Medical physics and the costs of noncompliance: What’s obvious and what hides beneath?

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Medical physics and the costs of noncompliance: What’s obvious and what hides beneath?

November 12, 2019
Risk Management
From the November 2019 issue of HealthCare Business News magazine

By: Thomas J. Petrone

Healthcare facilities using medical radiation equipment must comply with regulations designed to protect human health and safety; noncompliance could put that health and safety in danger. The price of that endangerment, however, extends well beyond the immediate costs of regulatory penalties or legal fees tallied in the wake of a compliance breach or, in some cases, actual injury.

This column acknowledges those immediate costs but also explores less obvious costs such as those associated with restoring public reputation and professional standing when a facility is found to be out of compliance. While the time and effort to be in compliance may seem outsized compared to the likelihood of actually harming a patient, the gravity of such a catastrophe means that facilities must act as if that likelihood were high. Understanding the hidden costs of noncompliance helps reinforce the wisdom of that risk calculus.

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Direct costs: Loss of accreditation status
In healthcare, the ability to be paid for services performed depends largely on accreditation status. Without earning accreditation from the Joint Commission, the Centers for Medicare and Medicaid Services (CMS), and even the American College of Radiology, healthcare facilities stand to lose the bulk of their revenue. And while the chance is low that a CMS audit will jeopardize those payments, it still exists — and there are recent headlines to prove it.

Losing the ability to perform services, or to be paid for them, is a massive, direct, and easily quantifiable loss associated with noncompliance: just calculate what you made from CMS last year and subtract it from this year on a week-to-week basis until the sanction is lifted. The other direct costs would be those quantified retrospectively, after a lack of compliance leads to the injury of a patient or member of the staff. In that case, costs would include any immediate legal liability as well as the resulting increase to insurance costs.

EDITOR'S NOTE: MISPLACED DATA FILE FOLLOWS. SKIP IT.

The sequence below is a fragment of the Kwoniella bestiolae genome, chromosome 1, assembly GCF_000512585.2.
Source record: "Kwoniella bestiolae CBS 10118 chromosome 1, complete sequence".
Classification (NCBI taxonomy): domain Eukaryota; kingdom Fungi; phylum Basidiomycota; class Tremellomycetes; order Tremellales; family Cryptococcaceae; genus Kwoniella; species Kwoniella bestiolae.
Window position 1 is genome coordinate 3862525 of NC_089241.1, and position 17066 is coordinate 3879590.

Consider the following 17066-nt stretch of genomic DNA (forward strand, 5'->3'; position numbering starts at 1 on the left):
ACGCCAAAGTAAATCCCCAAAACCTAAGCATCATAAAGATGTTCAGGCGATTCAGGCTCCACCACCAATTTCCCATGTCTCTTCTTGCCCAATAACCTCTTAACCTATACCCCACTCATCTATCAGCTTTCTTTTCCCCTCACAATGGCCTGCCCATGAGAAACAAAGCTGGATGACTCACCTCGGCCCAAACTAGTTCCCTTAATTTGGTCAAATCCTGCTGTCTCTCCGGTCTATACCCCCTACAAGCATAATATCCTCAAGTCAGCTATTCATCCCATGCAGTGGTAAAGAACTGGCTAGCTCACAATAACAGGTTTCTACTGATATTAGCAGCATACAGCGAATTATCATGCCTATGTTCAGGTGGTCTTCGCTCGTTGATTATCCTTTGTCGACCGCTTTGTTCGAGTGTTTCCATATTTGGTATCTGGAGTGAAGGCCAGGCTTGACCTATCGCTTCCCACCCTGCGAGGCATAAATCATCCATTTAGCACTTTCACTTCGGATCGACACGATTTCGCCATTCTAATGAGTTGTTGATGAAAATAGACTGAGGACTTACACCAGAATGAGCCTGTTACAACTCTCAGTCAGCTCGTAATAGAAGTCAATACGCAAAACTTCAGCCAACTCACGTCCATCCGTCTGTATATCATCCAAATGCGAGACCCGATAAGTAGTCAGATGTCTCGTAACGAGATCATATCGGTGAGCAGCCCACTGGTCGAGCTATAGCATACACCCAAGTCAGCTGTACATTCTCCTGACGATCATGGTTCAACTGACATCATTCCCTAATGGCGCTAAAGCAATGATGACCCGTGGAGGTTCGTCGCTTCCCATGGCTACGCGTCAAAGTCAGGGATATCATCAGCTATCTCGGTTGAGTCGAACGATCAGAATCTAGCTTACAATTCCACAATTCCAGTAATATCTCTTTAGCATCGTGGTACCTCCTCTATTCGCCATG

Hidden cost 1: Loss of patient volume
For hospitals and others offering diagnostic and therapeutic services, the costs of noncompliance extend well beyond clear categories like penalties and liability in the event that a patient is injured or a set of violations goes public. A far more likely cost is the palpable but hard-to-quantify damage to an institution’s reputation. This ramifies most direly in terms of a loss of patient volume.

Patients come to the hospital via a number of paths, all of which are likely to be negatively affected by incidences of non-compliance. First, physicians could hear about a facility’s breach and choose to refer patients elsewhere; after all, referrals put their reputations on the line, too. Second, patients could refuse to be referred to a place they had read about as violating safety regulations. Third, patients are increasingly seeking out facilities on their own, and a negative headline or notice could push them on to the next listing in their Google or Yelp search. Noncompliance creates this type of potential, where a publicized injury to staff or patients would likely multiply the negative response.

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